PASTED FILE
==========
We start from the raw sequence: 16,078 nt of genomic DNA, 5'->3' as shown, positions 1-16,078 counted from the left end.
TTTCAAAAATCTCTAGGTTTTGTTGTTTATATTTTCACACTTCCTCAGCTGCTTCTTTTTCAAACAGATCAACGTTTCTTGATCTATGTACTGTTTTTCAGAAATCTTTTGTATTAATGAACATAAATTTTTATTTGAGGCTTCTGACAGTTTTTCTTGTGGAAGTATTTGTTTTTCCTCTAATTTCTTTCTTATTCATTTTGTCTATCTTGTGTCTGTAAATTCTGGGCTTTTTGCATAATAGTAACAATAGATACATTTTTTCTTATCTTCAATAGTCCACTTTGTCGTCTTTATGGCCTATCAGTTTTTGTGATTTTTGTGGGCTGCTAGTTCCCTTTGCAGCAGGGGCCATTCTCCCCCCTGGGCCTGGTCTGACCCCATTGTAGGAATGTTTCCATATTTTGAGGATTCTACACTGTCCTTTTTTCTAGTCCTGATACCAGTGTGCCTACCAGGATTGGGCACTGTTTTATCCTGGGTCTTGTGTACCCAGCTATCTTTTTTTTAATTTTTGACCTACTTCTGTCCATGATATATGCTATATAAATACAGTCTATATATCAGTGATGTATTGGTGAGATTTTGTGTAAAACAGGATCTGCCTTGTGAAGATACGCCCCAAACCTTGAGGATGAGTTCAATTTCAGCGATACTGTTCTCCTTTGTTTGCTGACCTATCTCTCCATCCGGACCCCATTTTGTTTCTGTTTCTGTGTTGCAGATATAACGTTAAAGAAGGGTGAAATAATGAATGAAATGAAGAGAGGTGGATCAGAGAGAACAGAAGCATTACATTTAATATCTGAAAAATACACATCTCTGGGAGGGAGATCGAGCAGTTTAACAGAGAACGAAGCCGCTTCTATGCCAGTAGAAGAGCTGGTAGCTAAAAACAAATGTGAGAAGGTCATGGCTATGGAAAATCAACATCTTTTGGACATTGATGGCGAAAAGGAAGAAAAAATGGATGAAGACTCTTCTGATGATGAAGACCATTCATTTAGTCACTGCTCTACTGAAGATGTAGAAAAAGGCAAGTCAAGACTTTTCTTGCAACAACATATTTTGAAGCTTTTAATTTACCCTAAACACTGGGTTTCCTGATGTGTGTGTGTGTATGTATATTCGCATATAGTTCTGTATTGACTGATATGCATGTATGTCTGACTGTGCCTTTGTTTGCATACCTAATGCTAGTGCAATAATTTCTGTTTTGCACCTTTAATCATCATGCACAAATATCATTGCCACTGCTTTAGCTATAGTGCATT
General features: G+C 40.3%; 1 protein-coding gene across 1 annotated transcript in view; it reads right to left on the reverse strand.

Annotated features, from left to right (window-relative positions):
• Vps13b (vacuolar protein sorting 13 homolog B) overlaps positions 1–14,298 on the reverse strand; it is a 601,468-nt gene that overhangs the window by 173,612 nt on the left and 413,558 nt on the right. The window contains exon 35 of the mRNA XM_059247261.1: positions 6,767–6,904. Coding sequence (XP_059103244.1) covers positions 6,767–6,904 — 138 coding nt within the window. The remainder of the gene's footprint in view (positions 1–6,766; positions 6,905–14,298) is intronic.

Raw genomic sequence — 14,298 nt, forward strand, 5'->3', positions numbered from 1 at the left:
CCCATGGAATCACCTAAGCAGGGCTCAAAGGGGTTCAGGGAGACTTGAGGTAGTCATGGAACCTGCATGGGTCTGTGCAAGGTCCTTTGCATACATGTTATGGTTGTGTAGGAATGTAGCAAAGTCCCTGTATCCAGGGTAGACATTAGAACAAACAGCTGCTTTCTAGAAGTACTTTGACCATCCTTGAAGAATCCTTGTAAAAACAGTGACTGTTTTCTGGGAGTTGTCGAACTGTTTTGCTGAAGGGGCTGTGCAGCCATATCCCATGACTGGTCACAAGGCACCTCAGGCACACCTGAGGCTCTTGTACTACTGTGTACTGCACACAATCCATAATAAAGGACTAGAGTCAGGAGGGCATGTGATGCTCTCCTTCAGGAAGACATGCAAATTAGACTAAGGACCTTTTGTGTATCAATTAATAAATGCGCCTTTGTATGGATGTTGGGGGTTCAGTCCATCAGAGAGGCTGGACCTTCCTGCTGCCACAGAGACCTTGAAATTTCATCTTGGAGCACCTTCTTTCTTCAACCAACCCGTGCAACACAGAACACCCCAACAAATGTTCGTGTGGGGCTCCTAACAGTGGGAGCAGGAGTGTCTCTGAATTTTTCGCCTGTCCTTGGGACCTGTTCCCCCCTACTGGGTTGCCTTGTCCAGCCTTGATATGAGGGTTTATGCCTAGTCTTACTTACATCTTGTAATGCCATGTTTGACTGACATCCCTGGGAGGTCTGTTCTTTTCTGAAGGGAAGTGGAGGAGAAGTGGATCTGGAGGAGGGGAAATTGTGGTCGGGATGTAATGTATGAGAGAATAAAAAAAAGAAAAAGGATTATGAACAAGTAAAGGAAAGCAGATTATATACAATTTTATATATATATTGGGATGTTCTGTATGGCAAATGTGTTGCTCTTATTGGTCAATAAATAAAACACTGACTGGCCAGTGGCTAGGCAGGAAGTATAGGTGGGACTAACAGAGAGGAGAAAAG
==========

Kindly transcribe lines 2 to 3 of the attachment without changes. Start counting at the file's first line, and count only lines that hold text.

TTTCAAAAATCTCTAGGTTTTGTTGTTTATATTTTCACACTTCCTCAGCTGCTTCTTTTTCAAACAGATCAACGTTTCTTGATCTATGTACTGTTTTTCAGAAATCTTTTGTATTAATGAACATAAATTTTTATTTGAGGCTTCTGACAGTTTTTCTTGTGGAAGTATTTGTTTTTCCTCTAATTTCTTTCTTATTCATTTTGTCTATCTTGTGTCTGTAAATTCTGGGCTTTTTGCATAATAGTAACAATAGATACATTTTTTCTTATCTTCAATAGTCCACTTTGTCGTCTTTATGGCCTATCAGTTTTTGTGATTTTTGTGGGCTGCTAGTTCCCTTTGCAGCAGGGGCCATTCTCCCCCCTGGGCCTGGTCTGACCCCATTGTAGGAATGTTTCCATATTTTGAGGATTCTACACTGTCCTTTTTTCTAGTCCTGATACCAGTGTGCCTACCAGGATTGGGCACTGTTTTATCCTGGGTCTTGTGTACCCAGCTATCTTTTTTTTAATTTTTGACCTACTTCTGTCCATGATATATGCTATATAAATACAGTCTATATATCAGTGATGTATTGGTGAGATTTTGTGTAAAACAGGATCTGCCTTGTGAAGATACGCCCCAAACCTTGAGGATGAGTTCAATTTCAGCGATACTGTTCTCCTTTGTTTGCTGACCTATCTCTCCATCCGGACCCCATTTTGTTTCTGTTTCTGTGTTGCAGATATAACGTTAAAGAAGGGTGAAATAATGAATGAAATGAAGAGAGGTGGATCAGAGAGAACAGAAGCATTACATTTAATATCTGAAAAATACACATCTCTGGGAGGGAGATCGAGCAGTTTAACAGAGAACGAAGCCGCTTCTATGCCAGTAGAAGAGCTGGTAGCTAAAAACAAATGTGAGAAGGTCATGGCTATGGAAAATCAACATCTTTTGGACATTGATGGCGAAAAGGAAGAAAAAATGGATGAAGACTCTTCTGATGATGAAGACCATTCATTTAGTCACTGCTCTACTGAAGATGTAGAAAAAGGCAAGTCAAGACTTTTCTTGCAACAACATATTTTGAAGCTTTTAATTTACCCTAAACACTGGGTTTCCTGATGTGTGTGTGTGTATGTATATTCGCATATAGTTCTGTATTGACTGATATGCATGTATGTCTGACTGTGCCTTTGTTTGCATACCTAATGCTAGTGCAATAATTTCTGTTTTGCACCTTTAATCATCATGCACAAATATCATTGCCACTGCTTTAGCTATAGTGCATT
General features: G+C 40.3%; 1 protein-coding gene across 1 annotated transcript in view; it reads right to left on the reverse strand.